Expressing More Scenario Needs with the New M-SDL 20.7 Release

Language is one of the most important tools that we have in our toolbox - we read, write, debug, think, and communicate, in the provided language terms. The Measurable Scenario Description Language (M-SDL) is a highly developed modeling language addressing the challenges of Autonomous Vehicle (AV) and Advanced Driver Assistance Systems (ADAS) verification.

This blog introduces the new features in the recent release of M-SDL (M-SDL 20.07).

At Foretellix, we will continue evolving M-SDL to meet industry needs, with the intention of converging Open M-SDL with OpenScenario2.0.  I want to take this opportunity to thank the multiple customers, M-SDL partners, as well as OpenScenario 2.0 committee members for their priceless feedback. If you wish to get updated or contribute, I recommend joining ASAM by following this link, and the M-SDL community by using this link.

M-SDL version 20.07 introduces several important features, including:

  • Conditional inheritance (an innovative way to model orthogonal categories)
  • Recording data for various purposes
  • Coverage model extensions and their important role for reuse
  • Tracing changes in the value of an expression during scenario execution

If you are not already familiar with the basics of M-SDL, please refer to this link.

Conditional Inheritance

M-SDL allows users to create a partial, abstract description of a scenario together with a set of legality rules. This enables technology to create multiple concrete scenarios from a single abstract description.

In order to thoroughly verify an AV or ADAS, users often need to take into account multiple ways of categorizing actors or scenarios. For example, a vehicle can be a truck, a car or a motorcycle, and at the same time it might be an emergency vehicle or not. This can be easily modeled in M-SDL as follows:

Each one of these categories can have additional attributes. For example a truck might have a num_of_trailers attribute, and an emergency vehicle might have a siren attribute. Once a user randomizes a vehicle, he expects the following:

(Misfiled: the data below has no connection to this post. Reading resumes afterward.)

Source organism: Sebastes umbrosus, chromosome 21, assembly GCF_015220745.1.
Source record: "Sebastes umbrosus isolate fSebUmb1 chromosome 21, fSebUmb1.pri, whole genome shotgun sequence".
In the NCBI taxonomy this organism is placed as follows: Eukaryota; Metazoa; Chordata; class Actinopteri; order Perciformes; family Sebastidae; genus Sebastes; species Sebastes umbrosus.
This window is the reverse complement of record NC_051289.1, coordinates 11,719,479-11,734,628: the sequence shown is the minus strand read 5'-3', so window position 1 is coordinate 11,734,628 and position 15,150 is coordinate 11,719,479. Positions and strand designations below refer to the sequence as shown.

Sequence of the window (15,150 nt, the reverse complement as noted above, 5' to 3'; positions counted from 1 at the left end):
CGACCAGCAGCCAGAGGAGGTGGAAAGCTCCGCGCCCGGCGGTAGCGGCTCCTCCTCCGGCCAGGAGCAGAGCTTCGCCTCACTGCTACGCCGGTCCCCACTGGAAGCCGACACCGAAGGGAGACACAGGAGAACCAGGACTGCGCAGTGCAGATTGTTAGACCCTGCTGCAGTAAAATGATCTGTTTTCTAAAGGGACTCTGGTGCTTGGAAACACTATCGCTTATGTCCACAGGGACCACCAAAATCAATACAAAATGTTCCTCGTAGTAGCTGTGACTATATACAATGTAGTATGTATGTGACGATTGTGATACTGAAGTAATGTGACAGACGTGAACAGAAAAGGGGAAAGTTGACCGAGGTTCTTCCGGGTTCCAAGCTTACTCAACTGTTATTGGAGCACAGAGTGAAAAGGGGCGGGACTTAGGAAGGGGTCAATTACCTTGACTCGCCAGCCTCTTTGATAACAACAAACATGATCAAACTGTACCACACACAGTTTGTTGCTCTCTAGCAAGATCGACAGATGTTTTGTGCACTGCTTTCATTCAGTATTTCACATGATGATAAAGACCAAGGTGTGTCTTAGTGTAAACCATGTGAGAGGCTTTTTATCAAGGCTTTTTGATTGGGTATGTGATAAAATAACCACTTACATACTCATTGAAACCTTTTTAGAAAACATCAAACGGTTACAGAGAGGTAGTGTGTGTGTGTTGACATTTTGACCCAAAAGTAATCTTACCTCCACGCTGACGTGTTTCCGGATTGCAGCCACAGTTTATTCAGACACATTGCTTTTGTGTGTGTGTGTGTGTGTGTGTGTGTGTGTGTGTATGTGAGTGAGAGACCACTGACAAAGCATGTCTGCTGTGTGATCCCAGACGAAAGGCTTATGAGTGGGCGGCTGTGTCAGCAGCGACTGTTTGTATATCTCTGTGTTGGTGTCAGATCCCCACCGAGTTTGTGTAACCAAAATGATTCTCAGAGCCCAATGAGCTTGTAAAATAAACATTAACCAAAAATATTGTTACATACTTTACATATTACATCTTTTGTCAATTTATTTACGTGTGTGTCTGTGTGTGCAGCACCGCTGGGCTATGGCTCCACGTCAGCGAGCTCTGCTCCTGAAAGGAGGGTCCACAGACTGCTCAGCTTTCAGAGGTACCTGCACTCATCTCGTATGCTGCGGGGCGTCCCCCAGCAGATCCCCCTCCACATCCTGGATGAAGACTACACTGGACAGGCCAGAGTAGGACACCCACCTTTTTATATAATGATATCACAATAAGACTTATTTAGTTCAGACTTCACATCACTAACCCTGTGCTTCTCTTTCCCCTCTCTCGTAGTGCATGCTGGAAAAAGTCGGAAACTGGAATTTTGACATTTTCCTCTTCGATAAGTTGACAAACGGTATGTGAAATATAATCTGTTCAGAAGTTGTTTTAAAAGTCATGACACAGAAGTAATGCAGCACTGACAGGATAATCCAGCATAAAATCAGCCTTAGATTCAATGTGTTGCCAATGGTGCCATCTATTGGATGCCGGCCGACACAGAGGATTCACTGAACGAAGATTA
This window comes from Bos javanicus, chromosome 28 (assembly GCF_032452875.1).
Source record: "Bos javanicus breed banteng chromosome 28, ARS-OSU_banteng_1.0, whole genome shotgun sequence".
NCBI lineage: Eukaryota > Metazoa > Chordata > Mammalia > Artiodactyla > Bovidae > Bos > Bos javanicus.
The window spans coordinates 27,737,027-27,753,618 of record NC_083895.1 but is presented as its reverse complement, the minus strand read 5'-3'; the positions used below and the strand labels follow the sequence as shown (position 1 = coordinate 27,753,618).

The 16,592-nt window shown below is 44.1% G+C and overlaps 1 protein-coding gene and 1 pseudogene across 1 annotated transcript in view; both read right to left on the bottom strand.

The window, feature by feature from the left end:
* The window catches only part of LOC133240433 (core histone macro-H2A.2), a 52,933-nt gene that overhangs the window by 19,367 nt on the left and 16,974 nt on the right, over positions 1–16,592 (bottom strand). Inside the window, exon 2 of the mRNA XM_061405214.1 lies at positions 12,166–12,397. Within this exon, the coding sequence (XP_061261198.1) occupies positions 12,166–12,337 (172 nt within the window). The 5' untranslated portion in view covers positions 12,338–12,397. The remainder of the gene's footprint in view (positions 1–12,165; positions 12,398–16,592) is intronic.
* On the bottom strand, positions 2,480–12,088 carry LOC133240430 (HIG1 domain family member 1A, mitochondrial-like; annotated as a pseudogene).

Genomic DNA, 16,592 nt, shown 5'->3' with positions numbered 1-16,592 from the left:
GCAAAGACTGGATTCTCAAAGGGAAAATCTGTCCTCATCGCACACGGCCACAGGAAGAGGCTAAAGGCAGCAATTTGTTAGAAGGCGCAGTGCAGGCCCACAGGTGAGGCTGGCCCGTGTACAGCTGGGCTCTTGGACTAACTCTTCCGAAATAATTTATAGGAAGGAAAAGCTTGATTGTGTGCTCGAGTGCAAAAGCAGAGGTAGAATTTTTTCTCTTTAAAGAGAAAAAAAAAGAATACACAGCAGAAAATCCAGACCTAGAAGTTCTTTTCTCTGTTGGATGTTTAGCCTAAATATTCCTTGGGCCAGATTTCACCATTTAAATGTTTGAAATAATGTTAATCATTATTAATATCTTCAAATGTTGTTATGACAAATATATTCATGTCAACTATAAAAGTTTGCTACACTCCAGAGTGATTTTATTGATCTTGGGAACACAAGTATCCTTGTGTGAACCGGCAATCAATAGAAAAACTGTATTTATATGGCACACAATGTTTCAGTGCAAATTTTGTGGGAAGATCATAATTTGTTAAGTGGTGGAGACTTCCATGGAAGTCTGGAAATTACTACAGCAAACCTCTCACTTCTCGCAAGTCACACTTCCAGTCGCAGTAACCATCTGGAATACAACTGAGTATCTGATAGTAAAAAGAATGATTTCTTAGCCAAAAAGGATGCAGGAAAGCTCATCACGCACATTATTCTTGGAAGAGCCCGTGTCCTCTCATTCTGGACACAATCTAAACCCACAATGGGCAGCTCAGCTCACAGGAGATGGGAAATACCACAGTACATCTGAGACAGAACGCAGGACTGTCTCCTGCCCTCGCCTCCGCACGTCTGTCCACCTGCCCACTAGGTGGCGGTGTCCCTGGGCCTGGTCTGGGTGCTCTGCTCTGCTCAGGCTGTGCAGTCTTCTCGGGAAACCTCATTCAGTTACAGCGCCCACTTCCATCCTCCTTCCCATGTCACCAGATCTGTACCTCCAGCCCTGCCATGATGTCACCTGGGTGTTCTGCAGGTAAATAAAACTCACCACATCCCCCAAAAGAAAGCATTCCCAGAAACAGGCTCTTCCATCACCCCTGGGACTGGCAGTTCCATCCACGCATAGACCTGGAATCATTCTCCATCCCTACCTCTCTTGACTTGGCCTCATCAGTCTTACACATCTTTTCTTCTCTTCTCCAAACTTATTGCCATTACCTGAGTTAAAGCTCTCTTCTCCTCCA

• If it is kind randomized to be a truck, it should have all truck attributes and constraints
  • If it is emergency_vehicle attribute randomized to be true, it should have all emergency vehicle attributes and constraints
  • If both the kind is a truck and the emergency vehicle is true, we should get all attributes and constraints of both categories.

Traditional object-oriented inheritance does not support this auto-adapting modeling requirement, but M-SDL’s new conditional inheritance allows users to write the following:

Declaring a vehicle as follows:

allows technology to randomize v1 to be one of many types, including a truck vehicle (with a num_of_trailers attribute), an emergency vehicle (with a siren attribute) or an emergency truck (with num_of_trailers and siren attributes). The resulting type is conditioned on the value of randomized fields, and this is why the feature is called conditional inheritance.

Conditional inheritance allows test-writers to create the required instances simply by constraining the attributes of the parent class. For example:

For more information on inheritance please refer to section 5.4 on the M-SDL LRM.

The Record Feature

M-SDL’s coverage features precisely and objectively capture verification goals. Throughout the verification process, coverage data is used to indicate the completion status of verification goals. However, at times, users might want to record data for other purposes. For example, they might want to accumulate information to:

  • Check that the Ego behaved properly (by storing KPI values, for example)
  • Help debug scenario execution
  • Review the achieved value distribution.

M-SDL 20.07 provides a new record() capability for these purposes. As with coverage, users can flexibly define the required values, sampling time, ranges, and filtering:  

For more information on the record() feature, refer to section 7.1.2 of the M-SDL LRM.

Coverage Extensions

In order to facilitate reuse, M-SDL allows users to extend types and classes to match different tests, projects, or ODD needs. A library of reusable scenarios should include base coverage definitions, while allowing users to refine them to meet their needs. For example, if users are working on a specific ODD speed limit, they might want to remove faster speeds from their coverage goals. Going faster than the ODD speed limit could be either impossible or not interesting for the project requirements.

M-SDL 20.07 allows users to easily refine coverage goals by adding or overriding the predefined coverage definitions:

For more information on coverage extensions, refer to section 7.1.4 on the M-SDL LRM  

Adding a trace() modifier

For debugging purposes, users might want to trace the value of an attribute or expression throughout scenario execution. A new trace() scenario modifier allows simple exploration of the changes in an expression’s value. For example, users might want to trace the Ego’s speed, the speed of the NPC (the other car), as well as their relative speed, in order to better understand the actual scenario execution:

For more information on trace(), please refer to section 15.4 of the M-SDL LRM.

Many more modifications are part of the recent MSDL 20.07 release. We have added clarifications and improved descriptions throughout the LRM document. To get the complete list of additions and clarifications, please refer to the log in section 18.1 of the LRM.

Drive safe!

— Sharon

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